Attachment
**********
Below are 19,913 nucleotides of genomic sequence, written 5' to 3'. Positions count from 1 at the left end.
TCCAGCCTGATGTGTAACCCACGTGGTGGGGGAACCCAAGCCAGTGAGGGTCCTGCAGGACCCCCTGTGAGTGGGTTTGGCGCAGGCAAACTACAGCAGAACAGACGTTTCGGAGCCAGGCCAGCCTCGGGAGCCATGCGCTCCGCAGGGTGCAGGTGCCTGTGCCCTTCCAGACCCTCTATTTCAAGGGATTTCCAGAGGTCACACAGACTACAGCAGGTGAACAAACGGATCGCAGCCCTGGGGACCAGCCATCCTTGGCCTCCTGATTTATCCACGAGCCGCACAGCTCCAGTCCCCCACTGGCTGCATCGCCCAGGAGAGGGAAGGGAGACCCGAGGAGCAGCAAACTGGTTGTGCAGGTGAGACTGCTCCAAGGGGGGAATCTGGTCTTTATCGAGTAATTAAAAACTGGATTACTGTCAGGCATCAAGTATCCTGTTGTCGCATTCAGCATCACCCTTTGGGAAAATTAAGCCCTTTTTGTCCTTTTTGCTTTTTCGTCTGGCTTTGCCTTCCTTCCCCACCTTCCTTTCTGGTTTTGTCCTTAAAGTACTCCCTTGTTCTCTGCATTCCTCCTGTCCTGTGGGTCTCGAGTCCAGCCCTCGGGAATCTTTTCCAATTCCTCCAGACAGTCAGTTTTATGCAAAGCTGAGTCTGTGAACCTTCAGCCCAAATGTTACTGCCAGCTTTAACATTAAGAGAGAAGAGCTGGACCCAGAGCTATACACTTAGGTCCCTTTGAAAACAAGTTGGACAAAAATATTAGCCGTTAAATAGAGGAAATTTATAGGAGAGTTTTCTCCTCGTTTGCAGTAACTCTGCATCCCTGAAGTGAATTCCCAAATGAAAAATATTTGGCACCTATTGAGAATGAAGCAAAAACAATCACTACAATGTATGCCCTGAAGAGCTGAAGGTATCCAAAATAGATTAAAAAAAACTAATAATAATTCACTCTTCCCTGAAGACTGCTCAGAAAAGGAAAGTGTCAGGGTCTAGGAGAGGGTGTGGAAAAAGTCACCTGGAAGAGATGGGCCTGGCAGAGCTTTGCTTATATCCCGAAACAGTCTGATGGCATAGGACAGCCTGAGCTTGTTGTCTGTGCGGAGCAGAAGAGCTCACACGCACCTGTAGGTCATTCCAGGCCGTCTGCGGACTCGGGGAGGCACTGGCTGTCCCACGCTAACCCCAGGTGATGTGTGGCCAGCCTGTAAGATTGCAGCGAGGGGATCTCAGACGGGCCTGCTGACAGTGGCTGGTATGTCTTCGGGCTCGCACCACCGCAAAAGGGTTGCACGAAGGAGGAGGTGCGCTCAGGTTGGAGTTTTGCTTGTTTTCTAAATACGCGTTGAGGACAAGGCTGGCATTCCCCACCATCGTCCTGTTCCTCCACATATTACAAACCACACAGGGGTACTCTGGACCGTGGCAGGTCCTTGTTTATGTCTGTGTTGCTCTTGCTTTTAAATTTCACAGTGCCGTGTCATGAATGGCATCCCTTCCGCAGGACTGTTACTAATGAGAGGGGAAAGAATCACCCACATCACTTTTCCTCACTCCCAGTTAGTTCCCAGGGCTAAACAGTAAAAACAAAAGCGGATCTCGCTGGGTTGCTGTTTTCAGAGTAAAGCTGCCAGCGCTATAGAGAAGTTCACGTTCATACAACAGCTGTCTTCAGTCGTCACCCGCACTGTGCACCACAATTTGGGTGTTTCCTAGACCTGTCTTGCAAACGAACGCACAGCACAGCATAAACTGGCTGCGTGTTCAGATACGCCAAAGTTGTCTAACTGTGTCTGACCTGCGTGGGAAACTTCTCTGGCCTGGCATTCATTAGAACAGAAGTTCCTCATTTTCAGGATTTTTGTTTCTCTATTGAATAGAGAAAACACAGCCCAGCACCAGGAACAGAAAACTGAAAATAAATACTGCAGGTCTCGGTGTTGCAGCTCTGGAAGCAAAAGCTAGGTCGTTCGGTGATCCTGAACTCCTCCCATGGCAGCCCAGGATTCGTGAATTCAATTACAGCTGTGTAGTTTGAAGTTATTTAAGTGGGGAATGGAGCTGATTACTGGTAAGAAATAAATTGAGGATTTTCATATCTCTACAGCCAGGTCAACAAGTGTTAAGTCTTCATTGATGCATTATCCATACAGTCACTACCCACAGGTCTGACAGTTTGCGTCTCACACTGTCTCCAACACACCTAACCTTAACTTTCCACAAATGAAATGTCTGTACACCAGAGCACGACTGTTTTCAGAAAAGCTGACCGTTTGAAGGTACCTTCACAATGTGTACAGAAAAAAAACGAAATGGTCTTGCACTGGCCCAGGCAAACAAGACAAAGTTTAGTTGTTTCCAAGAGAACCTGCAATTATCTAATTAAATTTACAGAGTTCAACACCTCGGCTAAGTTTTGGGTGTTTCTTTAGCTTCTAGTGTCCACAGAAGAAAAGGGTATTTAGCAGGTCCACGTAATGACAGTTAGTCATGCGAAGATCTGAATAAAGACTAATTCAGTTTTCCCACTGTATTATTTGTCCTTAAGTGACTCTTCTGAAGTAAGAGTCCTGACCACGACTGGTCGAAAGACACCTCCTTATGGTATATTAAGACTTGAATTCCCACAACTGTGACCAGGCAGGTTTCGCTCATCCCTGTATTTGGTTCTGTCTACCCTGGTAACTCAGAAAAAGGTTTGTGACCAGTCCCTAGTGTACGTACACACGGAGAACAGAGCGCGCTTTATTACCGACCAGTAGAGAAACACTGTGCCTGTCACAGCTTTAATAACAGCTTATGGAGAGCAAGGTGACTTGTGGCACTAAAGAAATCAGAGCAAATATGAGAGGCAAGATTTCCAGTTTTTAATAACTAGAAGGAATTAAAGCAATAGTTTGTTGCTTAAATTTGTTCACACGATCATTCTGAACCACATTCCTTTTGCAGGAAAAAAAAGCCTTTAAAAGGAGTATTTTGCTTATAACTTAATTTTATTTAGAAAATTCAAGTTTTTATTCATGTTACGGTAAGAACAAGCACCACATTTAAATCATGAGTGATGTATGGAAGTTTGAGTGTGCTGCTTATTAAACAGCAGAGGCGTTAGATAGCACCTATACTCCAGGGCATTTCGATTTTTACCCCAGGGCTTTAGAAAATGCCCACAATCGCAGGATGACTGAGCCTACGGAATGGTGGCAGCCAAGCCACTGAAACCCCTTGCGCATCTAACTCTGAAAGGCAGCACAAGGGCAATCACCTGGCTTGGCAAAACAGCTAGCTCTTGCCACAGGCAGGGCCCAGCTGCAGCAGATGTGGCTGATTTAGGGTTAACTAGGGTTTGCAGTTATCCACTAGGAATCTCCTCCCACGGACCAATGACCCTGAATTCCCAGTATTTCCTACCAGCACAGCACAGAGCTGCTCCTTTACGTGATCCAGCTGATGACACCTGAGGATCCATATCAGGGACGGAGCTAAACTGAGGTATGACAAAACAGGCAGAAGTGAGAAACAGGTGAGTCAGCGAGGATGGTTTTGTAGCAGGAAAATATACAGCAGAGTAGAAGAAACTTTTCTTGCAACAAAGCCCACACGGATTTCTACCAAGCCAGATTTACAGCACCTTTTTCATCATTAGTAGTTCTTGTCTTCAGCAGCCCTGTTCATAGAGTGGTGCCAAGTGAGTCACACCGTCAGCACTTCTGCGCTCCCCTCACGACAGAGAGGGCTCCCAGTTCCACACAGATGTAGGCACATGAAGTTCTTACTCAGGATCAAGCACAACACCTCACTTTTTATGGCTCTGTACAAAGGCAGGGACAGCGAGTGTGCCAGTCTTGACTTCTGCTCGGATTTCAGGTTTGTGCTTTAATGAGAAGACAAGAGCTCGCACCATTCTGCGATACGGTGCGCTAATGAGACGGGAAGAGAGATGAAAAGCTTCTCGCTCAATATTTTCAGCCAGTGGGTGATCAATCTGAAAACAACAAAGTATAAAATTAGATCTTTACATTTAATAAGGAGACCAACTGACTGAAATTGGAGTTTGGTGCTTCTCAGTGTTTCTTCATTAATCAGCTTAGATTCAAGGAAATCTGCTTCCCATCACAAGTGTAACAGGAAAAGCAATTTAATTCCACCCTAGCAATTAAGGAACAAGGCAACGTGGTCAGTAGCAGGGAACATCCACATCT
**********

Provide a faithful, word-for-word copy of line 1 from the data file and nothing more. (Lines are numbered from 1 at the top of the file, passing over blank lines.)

Below are 19,913 nucleotides of genomic sequence, written 5' to 3'. Positions count from 1 at the left end.